We are using Args (obtained from ctx.actions.args) to build our argument list. There are a couple advantages to using Args instead of building a list of strings. First, there are several conveniences: you don't have to convert files to strings, and there are useful facilities for formatting lists of options. Second, if you pass a directory (created with actions.declare_directory to Args.add_all, the files within the directory will be expanded as individual arguments (assuming expand_directories = True is passed, which will be the default in the future). Third, if you pass a depset to Args.add_all, Bazel won't iterate the depset unless the action is actually executed. This can improve performance when very large dependency graphs.

Conclusion

That pretty much wraps it up. Again, I tried to focus on the Bazel rule infrastructure here, so if you're looking for Go-specific details, check out the code in the builder directory. You can see some examples of these Go rules being used in //v4/tests.

To summarize, a good set of Bazel rules should do as much work in the execution phase as possible. The purpose of the analysis phase is to declare files and actions. Rules written in Starlark should do just that with minimal logic. If you notice rules declaring unnecessary files (e.g., internal temporary files) or unnecessary actions (e.g., multiple actions that always execute together), try to consolidate. Simplifying Starlark rules will speed up analysis and will leverage remote caching and execution.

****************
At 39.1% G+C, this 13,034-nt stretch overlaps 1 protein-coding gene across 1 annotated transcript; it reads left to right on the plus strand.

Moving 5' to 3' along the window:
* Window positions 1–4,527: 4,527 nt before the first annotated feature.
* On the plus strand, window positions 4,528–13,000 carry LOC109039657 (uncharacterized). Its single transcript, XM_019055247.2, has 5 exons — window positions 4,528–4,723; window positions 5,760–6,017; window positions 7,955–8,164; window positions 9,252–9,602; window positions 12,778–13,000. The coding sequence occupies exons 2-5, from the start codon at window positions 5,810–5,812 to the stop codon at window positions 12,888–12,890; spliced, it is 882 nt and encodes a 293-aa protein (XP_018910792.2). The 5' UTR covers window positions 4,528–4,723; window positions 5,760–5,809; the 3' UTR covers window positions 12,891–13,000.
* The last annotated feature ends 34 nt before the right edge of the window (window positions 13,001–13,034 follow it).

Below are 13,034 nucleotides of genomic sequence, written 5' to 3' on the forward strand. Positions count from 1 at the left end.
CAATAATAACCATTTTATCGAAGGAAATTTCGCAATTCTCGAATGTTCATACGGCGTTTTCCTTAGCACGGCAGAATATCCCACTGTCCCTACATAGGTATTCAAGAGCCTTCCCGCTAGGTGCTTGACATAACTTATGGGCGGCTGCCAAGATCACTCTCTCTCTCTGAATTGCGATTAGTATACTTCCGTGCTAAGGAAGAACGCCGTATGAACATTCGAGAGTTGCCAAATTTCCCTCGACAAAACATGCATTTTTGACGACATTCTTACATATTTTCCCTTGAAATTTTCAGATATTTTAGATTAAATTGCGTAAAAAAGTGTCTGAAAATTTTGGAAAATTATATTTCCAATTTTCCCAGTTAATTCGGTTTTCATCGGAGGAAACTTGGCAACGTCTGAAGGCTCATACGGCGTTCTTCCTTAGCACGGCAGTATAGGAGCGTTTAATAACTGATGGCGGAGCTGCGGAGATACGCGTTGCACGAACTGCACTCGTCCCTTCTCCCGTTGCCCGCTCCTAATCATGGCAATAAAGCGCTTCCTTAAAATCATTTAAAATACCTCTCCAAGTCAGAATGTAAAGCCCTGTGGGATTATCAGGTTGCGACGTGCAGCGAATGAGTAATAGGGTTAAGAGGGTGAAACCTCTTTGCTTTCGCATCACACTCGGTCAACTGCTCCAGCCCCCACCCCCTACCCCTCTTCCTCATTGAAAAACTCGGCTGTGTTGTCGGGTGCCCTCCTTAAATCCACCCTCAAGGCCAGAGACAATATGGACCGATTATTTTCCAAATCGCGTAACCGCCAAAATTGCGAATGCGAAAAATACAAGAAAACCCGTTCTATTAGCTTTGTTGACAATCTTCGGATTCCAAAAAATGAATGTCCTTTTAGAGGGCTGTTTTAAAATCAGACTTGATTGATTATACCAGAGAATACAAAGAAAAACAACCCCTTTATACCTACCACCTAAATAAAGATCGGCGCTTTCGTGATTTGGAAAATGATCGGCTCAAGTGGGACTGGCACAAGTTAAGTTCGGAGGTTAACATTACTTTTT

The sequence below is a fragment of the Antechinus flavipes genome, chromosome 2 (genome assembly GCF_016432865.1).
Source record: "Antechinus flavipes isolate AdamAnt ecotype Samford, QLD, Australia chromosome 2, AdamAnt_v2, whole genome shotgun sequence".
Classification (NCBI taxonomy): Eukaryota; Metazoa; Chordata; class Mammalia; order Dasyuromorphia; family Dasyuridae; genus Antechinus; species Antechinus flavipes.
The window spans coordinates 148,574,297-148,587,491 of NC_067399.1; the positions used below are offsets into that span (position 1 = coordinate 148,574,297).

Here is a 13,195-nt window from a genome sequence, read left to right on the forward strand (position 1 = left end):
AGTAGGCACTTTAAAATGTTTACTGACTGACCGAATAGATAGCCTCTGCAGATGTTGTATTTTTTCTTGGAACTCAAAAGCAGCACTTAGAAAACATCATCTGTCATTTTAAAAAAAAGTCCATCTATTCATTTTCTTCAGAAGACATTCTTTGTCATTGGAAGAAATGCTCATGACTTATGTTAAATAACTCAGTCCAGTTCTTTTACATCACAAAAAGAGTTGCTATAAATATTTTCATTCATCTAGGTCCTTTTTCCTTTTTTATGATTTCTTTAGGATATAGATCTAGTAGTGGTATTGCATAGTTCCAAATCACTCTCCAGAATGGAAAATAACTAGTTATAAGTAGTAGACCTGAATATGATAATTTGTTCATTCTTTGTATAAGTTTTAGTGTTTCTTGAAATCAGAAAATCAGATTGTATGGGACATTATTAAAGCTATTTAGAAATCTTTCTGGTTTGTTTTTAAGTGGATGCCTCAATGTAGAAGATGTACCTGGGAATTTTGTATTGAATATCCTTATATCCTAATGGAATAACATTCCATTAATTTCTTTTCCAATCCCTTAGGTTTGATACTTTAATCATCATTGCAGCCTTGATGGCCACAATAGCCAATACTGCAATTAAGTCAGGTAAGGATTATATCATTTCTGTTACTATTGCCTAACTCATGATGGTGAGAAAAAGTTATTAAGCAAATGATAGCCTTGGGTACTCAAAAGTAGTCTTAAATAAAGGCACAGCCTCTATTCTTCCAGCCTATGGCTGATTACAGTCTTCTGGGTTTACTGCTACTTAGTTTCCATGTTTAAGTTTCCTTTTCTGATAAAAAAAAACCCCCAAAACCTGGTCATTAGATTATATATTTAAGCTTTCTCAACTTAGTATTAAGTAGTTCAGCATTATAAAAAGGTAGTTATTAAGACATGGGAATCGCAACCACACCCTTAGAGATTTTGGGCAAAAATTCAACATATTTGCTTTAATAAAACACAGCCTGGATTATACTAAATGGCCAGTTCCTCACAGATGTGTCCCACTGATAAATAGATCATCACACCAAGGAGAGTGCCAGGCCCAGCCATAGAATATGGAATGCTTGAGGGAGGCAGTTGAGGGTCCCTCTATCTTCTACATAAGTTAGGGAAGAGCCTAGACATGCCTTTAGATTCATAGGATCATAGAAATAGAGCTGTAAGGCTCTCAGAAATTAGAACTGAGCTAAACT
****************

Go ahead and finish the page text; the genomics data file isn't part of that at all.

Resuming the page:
A note on rules_go

rules_go does not currently follow the advice above. It has very complicated logic in some places, especially around cgo (handling C and Go code mixed together, compiled separately). This is mostly a consequence of us trying to implement things that Bazel didn't quite support yet (e.g., C compilation from Starlark rules). Keep this in mind if you're using rules_go as a template for more advanced rule sets.

I'm hoping to get it into better shape in the near future. rules_go_simple is not only a useful example for this blog; it's a prototype for changes I want to make in rules_go in the future.